Gregory Campbell has attacked the British state-broadcaster, the BBC, for justifying regular refusals to answer questions about its use of public money, by saying that to release details on staff pay, expenses and declarations of interests, would interfere with its pursuit of ‘journalism, art or literature’.
Mr. Campbell described the stance as ‘nonsense’ during a debate to discuss BBC transparency at Westminster on Thursday.
The DUP MP personally requested the debate in order to highlight his “concerns about the lack of transparency in the BBC’s use of public money in Northern Ireland”.
In reference to the broadcaster’s recent publication of details of the combined salaries of “96 stars, as they are called”, whose combined annual wages came to around £30 million, Mr. Campbell said it had been a long time coming.
“It took a decade for the BBC to be dragged to the point of publishing all salaries of more than £150,000 per year,” he said.
The DUP also used the debate to highlight the lesser known use by the BBC of an exemption from the Freedom of Information legislation, which allows it to withhold information that is “held for the purposes of ‘journalism, art or literature’,” even when it’s not immediately apparent the release of the information would interfere with the BBC’s ‘journalism, art or literature’.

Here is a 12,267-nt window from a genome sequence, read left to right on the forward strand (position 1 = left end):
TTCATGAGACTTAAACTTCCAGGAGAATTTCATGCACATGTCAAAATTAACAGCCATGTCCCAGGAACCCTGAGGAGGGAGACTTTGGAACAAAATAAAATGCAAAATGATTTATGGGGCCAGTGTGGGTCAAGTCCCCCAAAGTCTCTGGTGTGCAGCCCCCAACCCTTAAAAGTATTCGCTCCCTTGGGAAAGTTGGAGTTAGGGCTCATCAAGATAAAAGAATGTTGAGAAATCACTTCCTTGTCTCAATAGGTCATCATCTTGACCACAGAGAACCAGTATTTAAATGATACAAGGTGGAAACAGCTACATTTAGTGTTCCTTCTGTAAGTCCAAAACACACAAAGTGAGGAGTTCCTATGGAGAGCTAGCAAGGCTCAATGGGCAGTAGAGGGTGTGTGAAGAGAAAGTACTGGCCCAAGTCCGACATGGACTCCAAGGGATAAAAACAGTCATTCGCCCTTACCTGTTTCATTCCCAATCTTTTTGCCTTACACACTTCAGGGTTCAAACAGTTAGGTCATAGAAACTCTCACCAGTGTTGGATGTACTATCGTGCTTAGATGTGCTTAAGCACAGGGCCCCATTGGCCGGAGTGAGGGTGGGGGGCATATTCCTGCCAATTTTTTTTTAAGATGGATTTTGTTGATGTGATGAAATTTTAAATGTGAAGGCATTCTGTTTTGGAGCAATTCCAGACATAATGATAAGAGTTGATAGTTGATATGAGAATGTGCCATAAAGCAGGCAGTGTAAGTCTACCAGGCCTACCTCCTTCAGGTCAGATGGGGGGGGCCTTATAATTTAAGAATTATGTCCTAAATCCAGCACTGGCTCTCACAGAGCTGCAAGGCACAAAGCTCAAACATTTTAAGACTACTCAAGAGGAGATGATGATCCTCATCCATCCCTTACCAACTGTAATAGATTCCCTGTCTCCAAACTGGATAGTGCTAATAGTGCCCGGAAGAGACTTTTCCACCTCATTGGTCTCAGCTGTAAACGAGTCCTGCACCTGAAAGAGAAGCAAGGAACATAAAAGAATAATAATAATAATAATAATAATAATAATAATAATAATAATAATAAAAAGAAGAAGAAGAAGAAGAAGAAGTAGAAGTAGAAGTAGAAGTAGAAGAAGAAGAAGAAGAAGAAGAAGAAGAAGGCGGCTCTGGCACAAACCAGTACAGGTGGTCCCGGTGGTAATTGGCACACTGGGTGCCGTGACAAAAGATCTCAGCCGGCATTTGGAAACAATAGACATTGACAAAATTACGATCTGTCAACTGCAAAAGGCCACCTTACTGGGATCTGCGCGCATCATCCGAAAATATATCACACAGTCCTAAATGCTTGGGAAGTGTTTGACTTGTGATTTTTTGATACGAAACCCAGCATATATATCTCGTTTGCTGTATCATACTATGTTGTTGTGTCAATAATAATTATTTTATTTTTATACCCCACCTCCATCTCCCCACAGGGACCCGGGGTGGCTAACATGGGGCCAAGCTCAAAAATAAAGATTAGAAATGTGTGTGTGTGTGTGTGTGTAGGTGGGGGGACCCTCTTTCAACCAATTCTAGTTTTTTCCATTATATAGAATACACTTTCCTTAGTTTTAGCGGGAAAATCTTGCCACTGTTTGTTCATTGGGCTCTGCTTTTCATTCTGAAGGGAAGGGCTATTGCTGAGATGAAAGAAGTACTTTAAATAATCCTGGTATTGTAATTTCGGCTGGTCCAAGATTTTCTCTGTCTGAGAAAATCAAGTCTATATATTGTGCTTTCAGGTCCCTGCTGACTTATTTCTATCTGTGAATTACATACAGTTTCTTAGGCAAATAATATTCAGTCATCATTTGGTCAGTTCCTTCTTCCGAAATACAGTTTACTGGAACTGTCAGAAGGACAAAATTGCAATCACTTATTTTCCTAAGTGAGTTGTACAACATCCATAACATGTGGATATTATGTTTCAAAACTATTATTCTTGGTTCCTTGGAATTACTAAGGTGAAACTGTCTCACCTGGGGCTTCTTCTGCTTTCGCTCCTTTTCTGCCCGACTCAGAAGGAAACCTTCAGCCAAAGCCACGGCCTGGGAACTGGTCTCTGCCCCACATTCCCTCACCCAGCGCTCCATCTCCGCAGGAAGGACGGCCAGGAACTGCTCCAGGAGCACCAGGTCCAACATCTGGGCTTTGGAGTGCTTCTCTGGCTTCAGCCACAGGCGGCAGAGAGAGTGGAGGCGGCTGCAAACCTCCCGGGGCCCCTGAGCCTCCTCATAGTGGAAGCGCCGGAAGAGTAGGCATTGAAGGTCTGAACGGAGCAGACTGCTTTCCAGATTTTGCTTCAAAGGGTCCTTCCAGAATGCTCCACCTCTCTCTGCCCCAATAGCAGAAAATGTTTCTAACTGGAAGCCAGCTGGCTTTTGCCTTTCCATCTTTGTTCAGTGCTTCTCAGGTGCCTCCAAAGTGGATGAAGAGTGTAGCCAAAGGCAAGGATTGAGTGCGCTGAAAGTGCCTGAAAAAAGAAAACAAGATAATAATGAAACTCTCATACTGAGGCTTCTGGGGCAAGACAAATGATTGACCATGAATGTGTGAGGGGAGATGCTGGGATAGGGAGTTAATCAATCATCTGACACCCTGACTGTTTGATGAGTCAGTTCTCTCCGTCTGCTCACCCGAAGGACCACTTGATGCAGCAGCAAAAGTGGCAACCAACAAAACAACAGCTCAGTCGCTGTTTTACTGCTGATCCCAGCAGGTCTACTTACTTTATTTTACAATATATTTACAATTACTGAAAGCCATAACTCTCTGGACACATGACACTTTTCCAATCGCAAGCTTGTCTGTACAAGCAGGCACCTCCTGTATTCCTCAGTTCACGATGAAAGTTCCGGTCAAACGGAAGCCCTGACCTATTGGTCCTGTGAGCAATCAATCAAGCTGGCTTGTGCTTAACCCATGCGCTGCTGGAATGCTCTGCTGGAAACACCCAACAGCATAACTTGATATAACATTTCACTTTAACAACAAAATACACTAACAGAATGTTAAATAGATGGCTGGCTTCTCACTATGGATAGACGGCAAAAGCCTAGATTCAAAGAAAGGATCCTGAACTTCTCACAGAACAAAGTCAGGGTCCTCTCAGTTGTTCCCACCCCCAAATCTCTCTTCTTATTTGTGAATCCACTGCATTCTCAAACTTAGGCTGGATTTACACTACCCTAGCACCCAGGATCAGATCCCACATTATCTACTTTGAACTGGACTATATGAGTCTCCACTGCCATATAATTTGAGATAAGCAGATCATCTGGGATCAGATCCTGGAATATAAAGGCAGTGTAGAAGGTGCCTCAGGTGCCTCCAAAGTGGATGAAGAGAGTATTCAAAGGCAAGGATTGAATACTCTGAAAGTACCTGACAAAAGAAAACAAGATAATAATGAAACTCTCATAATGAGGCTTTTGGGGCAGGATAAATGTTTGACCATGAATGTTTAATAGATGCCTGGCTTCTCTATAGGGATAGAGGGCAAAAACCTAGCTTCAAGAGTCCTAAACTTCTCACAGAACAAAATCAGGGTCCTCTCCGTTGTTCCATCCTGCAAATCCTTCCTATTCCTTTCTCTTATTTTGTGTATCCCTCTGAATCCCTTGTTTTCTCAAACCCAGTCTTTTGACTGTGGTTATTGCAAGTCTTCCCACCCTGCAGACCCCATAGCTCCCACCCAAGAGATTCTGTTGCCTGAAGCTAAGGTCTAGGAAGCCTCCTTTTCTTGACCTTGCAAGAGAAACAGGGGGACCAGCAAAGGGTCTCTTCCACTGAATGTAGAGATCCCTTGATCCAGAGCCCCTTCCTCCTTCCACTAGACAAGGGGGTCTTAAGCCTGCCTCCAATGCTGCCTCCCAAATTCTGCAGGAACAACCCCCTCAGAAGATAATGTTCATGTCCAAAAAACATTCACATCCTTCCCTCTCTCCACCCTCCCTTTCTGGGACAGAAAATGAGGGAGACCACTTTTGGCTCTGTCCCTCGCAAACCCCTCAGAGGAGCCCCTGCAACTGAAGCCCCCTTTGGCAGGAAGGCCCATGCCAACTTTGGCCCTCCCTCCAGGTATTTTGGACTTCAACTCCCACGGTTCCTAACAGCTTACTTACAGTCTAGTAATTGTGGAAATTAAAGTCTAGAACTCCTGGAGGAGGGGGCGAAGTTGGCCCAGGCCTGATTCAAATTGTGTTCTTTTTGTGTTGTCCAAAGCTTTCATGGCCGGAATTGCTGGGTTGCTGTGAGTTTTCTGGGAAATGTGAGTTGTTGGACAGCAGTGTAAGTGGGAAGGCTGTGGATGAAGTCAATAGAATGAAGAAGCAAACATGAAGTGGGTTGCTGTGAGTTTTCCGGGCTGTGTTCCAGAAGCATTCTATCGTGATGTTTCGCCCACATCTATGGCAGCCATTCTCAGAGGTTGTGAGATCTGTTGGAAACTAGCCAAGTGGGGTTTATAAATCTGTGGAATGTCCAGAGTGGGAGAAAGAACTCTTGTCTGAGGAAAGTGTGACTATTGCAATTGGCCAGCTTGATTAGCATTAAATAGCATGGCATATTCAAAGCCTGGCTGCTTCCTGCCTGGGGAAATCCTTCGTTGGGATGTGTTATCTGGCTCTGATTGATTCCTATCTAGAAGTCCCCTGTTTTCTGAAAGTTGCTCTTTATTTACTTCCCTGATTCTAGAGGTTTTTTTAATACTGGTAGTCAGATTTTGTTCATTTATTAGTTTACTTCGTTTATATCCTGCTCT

Mr. Campbell said he was aware of a request made by one constituent for information on the number of complaints made against BBC radio and television programmes in the North having been knocked back for this reason.
“My constituent received the following reply: ‘The information that you have requested is excluded from the Act because it is held for the purposes of ‘journalism, art or literature.’
“The BBC is therefore not obliged to provide this information to you and will not be doing so on this occasion’,” Mr. Campbell told MPs.
He added: “That is clearly nonsense. Why would a publicly funded media organisation not be prepared to make public the number of complaints about its programmes from members of the public?”
He said a similar request for information on declarations of interest by BBC staff, was also refused for the same reason.
“That seems to cover everything. When someone does not want to answer questions, they use the cloak of ‘journalism, art or literature’,” claime the East Derry MP.
During the debate, Mr. Campbell argued: “The bottom line here is that the BBC needs to radically alter the way it carries out its business - using our money.”